History in the making tonight, then, as ITV unleashed a terrible set and embarrassing host Alistair Stewart (fresh from reruns of classic 1994 episodes of Police! Camera! Action!) in the first ever televised Leaders’ Debate.
Others on the web can argue all they want to about the specific merits of every answer to the questions (and believe me they are doing so already, often on hilariously entrenched party lines), but I’d prefer to talk about the styles of each performer. Gordon Brown was an attack dog whenever possible, trying to nail David Cameron down on specific pledges. Cameron himself spoke lightly, trying to sound optimistic, and was surprisingly reticent on directly criticising Brown over his record. Nick Clegg sought to play the honesty card and repeatedly referred to his opponents as “you two”, trying to present the Liberal Democrats as the only alternative to the monolithic institutions of the other parties.
But what was most interesting was how the candidates reacted when the others were speaking. Cameron stood with one leg back, fixed expression, “listening” – something clearly learnt from the Obama team flown in to advise him. Clegg made many notes, but when he thought his own position was strong, he turned his entire body to face the person speaking. Brown had clearly been tutored in not reacting. For the first couple of questions he managed successfully to avoid his usual smirks and grins at what the others were saying. Unfortunately however, later on in the programme his full Youtube reportoire of maniacal grins were evident on the reaction shots. In those moments the tutelage was undone. In particular (and I have no idea whether or not this will become picked up by the media more widely than in just a few tweets), Cameron’s story about a specific person who was denied the cancer drugs he needed was accompanied by a smirk from Brown, which I thought was very unwise. Brown will do well to avoid that being used against him.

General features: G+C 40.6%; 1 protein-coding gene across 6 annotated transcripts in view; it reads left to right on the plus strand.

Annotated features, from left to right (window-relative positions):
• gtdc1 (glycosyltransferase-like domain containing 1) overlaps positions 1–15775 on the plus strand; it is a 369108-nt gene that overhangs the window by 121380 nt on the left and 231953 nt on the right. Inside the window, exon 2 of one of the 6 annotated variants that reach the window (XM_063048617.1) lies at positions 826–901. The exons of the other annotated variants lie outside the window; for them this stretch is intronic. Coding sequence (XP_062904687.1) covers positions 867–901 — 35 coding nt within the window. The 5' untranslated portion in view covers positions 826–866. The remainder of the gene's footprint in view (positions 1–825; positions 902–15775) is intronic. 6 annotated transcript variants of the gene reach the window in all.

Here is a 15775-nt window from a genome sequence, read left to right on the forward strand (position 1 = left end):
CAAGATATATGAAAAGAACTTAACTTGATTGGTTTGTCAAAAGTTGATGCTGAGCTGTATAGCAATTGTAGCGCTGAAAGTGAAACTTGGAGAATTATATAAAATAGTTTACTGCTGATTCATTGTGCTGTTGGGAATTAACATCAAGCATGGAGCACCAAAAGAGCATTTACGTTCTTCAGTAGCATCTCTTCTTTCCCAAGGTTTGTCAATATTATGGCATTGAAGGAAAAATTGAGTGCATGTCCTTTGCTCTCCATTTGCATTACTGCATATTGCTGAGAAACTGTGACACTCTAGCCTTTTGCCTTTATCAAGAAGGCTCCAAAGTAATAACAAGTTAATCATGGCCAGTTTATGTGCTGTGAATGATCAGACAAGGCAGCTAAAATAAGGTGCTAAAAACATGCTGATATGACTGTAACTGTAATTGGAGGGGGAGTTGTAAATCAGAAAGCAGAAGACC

The winner of the night overall was undoubtedly Nick Clegg, who used the platform he’d long been waiting for to announce his arrival on the political scene. MPs in the House of Commons have long been disrespectful towards Clegg, muttering and often even leaving the chamber when it’s his go, so it was nice to finally see him have his moment in the spotlight. But with greater attention comes greater inspection, so it’ll be interesting to see whether his party’s manifesto stands up under scrutiny.
Cameron performed okay, but in party circles that will probably be seen as a disappointment, as he was widely expected to “win”. He didn’t go for the jugular enough – which was probably the plan, as attacking too much runs the risk of coming across as a bully – but I don’t think that was the right call. I thought he was too weak, when he could and should have been decimating Brown on his record. As an example he didn’t correct Brown when the PM claimed that all military operational requests had been satisfied, which everyone knows is a lie. He also didn’t counter the lazy inheritance tax jibe.
Brown himself spun and blustered and even tried a few jokes in the early exchanges with mixed results, but he couldn’t quite escape the fact that while he talked about all these great new things he wanted to do, his Government has had 13 years in power to do them and hasn’t done any of them. Nonetheless he didn’t make any major gaffes and neither of his opponents managed to land a killing blow either, so I think that Labour will be breathing a sigh of relief that he made it through the first round unscathed.
It was pleasing that talk of how the numerous rules of the debate would destroy any opportunity for cross-examination was proven wrong. The 4 minutes allotted in each question for argument between the leaders resulted in some interesting disagreements, fuelled by the seemingly random interjections (often halfway through a point) of a very nervous Alistair Stewart. The fear was that the programme would just be a series of speeches with no interaction between the participants, but that didn’t materialise and the viewing experience was better for it. Despite ITV’s predictably amateurish staging of the event, it’s clear that the Leaders’ Debates are here to stay. Roll on the next one.